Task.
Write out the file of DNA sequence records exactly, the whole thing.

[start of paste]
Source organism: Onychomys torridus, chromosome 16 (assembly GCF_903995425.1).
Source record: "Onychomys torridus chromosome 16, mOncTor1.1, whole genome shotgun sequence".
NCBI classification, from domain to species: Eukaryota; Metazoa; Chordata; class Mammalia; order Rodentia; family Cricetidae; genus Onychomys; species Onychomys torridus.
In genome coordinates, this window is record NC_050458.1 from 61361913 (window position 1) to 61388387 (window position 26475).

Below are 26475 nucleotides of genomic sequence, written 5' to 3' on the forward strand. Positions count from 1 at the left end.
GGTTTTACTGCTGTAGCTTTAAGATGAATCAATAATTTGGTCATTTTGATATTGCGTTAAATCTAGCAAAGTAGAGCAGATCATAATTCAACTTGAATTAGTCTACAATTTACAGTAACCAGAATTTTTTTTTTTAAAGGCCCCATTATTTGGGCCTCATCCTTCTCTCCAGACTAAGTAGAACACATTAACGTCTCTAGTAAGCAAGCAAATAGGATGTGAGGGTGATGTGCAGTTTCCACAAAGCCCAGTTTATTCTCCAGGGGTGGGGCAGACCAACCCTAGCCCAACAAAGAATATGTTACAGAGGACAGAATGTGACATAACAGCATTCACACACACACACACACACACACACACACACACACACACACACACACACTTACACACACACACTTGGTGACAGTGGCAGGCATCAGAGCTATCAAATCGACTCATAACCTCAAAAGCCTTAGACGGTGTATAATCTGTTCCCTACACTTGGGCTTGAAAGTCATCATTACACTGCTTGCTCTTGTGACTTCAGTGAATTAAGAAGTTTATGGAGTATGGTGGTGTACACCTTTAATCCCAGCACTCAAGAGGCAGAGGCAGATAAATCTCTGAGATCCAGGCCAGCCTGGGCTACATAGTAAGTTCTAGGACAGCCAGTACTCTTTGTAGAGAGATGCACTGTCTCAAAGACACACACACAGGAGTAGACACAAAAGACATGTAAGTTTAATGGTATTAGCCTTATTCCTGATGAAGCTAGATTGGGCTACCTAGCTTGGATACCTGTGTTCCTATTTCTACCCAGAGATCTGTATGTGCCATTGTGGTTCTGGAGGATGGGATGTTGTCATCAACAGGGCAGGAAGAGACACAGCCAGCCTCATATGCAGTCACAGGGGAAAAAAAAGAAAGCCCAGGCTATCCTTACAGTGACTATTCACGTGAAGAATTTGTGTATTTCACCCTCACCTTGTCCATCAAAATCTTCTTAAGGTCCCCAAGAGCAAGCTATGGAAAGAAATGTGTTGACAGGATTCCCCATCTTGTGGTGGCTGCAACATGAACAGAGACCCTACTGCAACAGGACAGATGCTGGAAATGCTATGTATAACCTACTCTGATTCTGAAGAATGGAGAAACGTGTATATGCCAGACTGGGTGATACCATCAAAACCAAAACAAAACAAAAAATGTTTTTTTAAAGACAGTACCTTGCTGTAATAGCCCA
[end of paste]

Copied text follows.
Source organism: Onychomys torridus, chromosome 16 (assembly GCF_903995425.1).
Source record: "Onychomys torridus chromosome 16, mOncTor1.1, whole genome shotgun sequence".
NCBI classification, from domain to species: Eukaryota; Metazoa; Chordata; class Mammalia; order Rodentia; family Cricetidae; genus Onychomys; species Onychomys torridus.
In genome coordinates, this window is record NC_050458.1 from 61361913 (window position 1) to 61388387 (window position 26475).

Below are 26475 nucleotides of genomic sequence, written 5' to 3' on the forward strand. Positions count from 1 at the left end.
GGTTTTACTGCTGTAGCTTTAAGATGAATCAATAATTTGGTCATTTTGATATTGCGTTAAATCTAGCAAAGTAGAGCAGATCATAATTCAACTTGAATTAGTCTACAATTTACAGTAACCAGAATTTTTTTTTTTAAAGGCCCCATTATTTGGGCCTCATCCTTCTCTCCAGACTAAGTAGAACACATTAACGTCTCTAGTAAGCAAGCAAATAGGATGTGAGGGTGATGTGCAGTTTCCACAAAGCCCAGTTTATTCTCCAGGGGTGGGGCAGACCAACCCTAGCCCAACAAAGAATATGTTACAGAGGACAGAATGTGACATAACAGCATTCACACACACACACACACACACACACACACACACACACACACACACACACTTACACACACACACTTGGTGACAGTGGCAGGCATCAGAGCTATCAAATCGACTCATAACCTCAAAAGCCTTAGACGGTGTATAATCTGTTCCCTACACTTGGGCTTGAAAGTCATCATTACACTGCTTGCTCTTGTGACTTCAGTGAATTAAGAAGTTTATGGAGTATGGTGGTGTACACCTTTAATCCCAGCACTCAAGAGGCAGAGGCAGATAAATCTCTGAGATCCAGGCCAGCCTGGGCTACATAGTAAGTTCTAGGACAGCCAGTACTCTTTGTAGAGAGATGCACTGTCTCAAAGACACACACACAGGAGTAGACACAAAAGACATGTAAGTTTAATGGTATTAGCCTTATTCCTGATGAAGCTAGATTGGGCTACCTAGCTTGGATACCTGTGTTCCTATTTCTACCCAGAGATCTGTATGTGCCATTGTGGTTCTGGAGGATGGGATGTTGTCATCAACAGGGCAGGAAGAGACACAGCCAGCCTCATATGCAGTCACAGGGGAAAAAAAAGAAAGCCCAGGCTATCCTTACAGTGACTATTCACGTGAAGAATTTGTGTATTTCACCCTCACCTTGTCCATCAAAATCTTCTTAAGGTCCCCAAGAGCAAGCTATGGAAAGAAATGTGTTGACAGGATTCCCCATCTTGTGGTGGCTGCAACATGAACAGAGACCCTACTGCAACAGGACAGATGCTGGAAATGCTATGTATAACCTACTCTGATTCTGAAGAATGGAGAAACGTGTATATGCCAGACTGGGTGATACCATCAAAACCAAAACAAAACAAAAAATGTTTTTTTAAAGACAGTACCTTGCTGTAATAGCCCA